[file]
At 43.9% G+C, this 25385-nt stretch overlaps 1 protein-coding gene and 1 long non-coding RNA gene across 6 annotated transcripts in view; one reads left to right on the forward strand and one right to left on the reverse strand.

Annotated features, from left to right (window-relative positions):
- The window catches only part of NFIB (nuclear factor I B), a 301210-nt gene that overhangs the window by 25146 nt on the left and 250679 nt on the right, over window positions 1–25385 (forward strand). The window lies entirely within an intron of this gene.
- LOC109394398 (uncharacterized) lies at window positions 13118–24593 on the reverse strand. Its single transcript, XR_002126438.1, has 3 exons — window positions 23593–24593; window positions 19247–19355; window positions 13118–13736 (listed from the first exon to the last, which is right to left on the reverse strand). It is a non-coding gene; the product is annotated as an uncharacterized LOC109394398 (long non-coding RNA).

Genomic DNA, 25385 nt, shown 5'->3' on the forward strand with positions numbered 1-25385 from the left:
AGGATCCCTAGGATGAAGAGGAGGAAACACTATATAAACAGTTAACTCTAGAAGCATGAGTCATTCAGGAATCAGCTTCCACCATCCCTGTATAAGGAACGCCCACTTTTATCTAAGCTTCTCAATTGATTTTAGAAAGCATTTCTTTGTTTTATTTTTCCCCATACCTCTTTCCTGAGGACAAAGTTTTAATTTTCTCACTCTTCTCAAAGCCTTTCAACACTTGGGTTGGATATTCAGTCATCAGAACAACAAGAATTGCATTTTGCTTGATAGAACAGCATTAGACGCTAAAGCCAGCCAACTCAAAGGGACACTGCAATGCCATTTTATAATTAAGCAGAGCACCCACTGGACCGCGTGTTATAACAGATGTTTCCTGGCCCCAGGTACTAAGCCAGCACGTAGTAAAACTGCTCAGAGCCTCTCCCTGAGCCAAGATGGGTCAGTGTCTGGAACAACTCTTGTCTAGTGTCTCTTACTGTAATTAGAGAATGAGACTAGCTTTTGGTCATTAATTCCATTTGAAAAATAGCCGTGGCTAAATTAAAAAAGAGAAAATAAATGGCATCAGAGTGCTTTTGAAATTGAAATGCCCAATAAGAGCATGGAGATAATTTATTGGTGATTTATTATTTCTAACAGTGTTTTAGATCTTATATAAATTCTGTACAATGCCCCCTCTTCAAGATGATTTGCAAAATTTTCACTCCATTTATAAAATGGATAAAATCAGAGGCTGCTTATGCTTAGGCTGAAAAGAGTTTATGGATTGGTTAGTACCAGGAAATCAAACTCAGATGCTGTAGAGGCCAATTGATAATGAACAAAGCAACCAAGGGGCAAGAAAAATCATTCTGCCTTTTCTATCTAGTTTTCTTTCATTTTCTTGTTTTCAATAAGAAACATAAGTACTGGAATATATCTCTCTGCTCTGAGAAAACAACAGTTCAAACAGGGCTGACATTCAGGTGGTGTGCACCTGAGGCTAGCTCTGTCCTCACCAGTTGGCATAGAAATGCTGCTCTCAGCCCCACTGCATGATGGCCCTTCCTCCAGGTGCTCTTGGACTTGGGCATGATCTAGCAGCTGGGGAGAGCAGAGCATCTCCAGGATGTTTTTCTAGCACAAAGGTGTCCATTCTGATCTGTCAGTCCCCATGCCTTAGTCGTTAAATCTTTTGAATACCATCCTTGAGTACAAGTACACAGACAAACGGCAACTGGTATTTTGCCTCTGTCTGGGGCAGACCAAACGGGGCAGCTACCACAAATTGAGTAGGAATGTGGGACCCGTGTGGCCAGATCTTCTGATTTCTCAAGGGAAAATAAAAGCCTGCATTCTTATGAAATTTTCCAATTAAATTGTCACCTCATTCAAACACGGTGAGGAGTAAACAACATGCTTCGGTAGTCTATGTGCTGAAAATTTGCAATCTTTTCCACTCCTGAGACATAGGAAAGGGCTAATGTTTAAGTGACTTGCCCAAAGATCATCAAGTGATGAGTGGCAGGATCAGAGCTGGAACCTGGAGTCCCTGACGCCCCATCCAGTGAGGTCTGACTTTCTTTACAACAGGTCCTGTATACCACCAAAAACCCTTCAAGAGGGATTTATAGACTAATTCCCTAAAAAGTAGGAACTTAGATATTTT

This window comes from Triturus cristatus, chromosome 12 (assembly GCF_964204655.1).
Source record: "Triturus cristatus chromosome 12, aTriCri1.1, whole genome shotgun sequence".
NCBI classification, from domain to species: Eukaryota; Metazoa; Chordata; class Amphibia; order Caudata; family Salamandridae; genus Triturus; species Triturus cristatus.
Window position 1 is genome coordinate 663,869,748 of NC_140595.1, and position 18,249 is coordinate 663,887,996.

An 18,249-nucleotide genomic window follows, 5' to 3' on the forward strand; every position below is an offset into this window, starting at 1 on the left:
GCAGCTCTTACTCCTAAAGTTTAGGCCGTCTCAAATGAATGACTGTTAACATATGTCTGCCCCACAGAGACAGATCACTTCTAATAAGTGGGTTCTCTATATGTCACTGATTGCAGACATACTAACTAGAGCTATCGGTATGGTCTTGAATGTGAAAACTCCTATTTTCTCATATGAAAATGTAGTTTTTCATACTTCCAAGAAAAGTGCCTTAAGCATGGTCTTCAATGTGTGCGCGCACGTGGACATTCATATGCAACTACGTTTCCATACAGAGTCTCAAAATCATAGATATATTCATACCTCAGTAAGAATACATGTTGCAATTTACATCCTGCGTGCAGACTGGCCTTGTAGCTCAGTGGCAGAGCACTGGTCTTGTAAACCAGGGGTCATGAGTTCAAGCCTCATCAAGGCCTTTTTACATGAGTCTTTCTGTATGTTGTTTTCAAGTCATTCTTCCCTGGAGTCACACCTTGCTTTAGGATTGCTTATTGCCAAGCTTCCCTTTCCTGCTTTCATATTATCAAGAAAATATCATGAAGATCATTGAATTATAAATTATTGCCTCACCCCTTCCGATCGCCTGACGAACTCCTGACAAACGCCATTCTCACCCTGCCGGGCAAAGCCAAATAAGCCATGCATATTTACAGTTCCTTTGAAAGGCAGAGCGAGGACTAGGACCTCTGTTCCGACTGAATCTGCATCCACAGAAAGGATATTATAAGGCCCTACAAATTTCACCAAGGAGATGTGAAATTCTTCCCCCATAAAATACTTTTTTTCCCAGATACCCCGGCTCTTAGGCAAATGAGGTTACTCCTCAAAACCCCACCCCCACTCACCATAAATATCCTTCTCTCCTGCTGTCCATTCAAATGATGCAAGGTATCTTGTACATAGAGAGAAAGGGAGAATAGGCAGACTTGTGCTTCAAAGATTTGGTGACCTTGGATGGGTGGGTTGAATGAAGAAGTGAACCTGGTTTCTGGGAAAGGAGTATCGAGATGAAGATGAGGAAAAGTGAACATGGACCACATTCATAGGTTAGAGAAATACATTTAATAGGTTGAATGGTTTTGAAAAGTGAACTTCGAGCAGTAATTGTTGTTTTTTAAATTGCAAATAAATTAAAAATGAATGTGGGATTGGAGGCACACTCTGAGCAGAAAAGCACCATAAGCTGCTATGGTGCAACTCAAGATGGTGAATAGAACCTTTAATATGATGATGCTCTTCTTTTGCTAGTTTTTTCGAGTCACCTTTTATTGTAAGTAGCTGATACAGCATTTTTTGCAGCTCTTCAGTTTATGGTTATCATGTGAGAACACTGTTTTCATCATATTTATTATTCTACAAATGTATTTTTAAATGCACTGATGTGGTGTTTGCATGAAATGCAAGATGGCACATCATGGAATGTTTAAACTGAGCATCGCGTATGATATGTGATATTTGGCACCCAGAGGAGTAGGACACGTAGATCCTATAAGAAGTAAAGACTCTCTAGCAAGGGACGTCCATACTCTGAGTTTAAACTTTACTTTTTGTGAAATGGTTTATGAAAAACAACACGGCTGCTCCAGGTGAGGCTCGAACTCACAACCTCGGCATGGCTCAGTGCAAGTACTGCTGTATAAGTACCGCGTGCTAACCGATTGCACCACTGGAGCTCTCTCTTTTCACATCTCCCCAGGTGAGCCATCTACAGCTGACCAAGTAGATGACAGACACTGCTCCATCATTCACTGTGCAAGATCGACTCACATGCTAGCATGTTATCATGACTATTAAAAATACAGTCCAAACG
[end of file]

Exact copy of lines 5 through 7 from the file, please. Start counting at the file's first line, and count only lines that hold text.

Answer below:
Genomic DNA, 25385 nt, shown 5'->3' on the forward strand with positions numbered 1-25385 from the left:
AGGATCCCTAGGATGAAGAGGAGGAAACACTATATAAACAGTTAACTCTAGAAGCATGAGTCATTCAGGAATCAGCTTCCACCATCCCTGTATAAGGAACGCCCACTTTTATCTAAGCTTCTCAATTGATTTTAGAAAGCATTTCTTTGTTTTATTTTTCCCCATACCTCTTTCCTGAGGACAAAGTTTTAATTTTCTCACTCTTCTCAAAGCCTTTCAACACTTGGGTTGGATATTCAGTCATCAGAACAACAAGAATTGCATTTTGCTTGATAGAACAGCATTAGACGCTAAAGCCAGCCAACTCAAAGGGACACTGCAATGCCATTTTATAATTAAGCAGAGCACCCACTGGACCGCGTGTTATAACAGATGTTTCCTGGCCCCAGGTACTAAGCCAGCACGTAGTAAAACTGCTCAGAGCCTCTCCCTGAGCCAAGATGGGTCAGTGTCTGGAACAACTCTTGTCTAGTGTCTCTTACTGTAATTAGAGAATGAGACTAGCTTTTGGTCATTAATTCCATTTGAAAAATAGCCGTGGCTAAATTAAAAAAGAGAAAATAAATGGCATCAGAGTGCTTTTGAAATTGAAATGCCCAATAAGAGCATGGAGATAATTTATTGGTGATTTATTATTTCTAACAGTGTTTTAGATCTTATATAAATTCTGTACAATGCCCCCTCTTCAAGATGATTTGCAAAATTTTCACTCCATTTATAAAATGGATAAAATCAGAGGCTGCTTATGCTTAGGCTGAAAAGAGTTTATGGATTGGTTAGTACCAGGAAATCAAACTCAGATGCTGTAGAGGCCAATTGATAATGAACAAAGCAACCAAGGGGCAAGAAAAATCATTCTGCCTTTTCTATCTAGTTTTCTTTCATTTTCTTGTTTTCAATAAGAAACATAAGTACTGGAATATATCTCTCTGCTCTGAGAAAACAACAGTTCAAACAGGGCTGACATTCAGGTGGTGTGCACCTGAGGCTAGCTCTGTCCTCACCAGTTGGCATAGAAATGCTGCTCTCAGCCCCACTGCATGATGGCCCTTCCTCCAGGTGCTCTTGGACTTGGGCATGATCTAGCAGCTGGGGAGAGCAGAGCATCTCCAGGATGTTTTTCTAGCACAAAGGTGTCCATTCTGATCTGTCAGTCCCCATGCCTTAGTCGTTAAATCTTTTGAATACCATCCTTGAGTACAAGTACACAGACAAACGGCAACTGGTATTTTGCCTCTGTCTGGGGCAGACCAAACGGGGCAGCTACCACAAATTGAGTAGGAATGTGGGACCCGTGTGGCCAGATCTTCTGATTTCTCAAGGGAAAATAAAAGCCTGCATTCTTATGAAATTTTCCAATTAAATTGTCACCTCATTCAAACACGGTGAGGAGTAAACAACATGCTTCGGTAGTCTATGTGCTGAAAATTTGCAATCTTTTCCACTCCTGAGACATAGGAAAGGGCTAATGTTTAAGTGACTTGCCCAAAGATCATCAAGTGATGAGTGGCAGGATCAGAGCTGGAACCTGGAGTCCCTGACGCCCCATCCAGTGAGGTCTGACTTTCTTTACAACAGGTCCTGTATACCACCAAAAACCCTTCAAGAGGGATTTATAGACTAATTCCCTAAAAAGTAGGAACTTAGATATTTT

This window comes from Triturus cristatus, chromosome 12 (assembly GCF_964204655.1).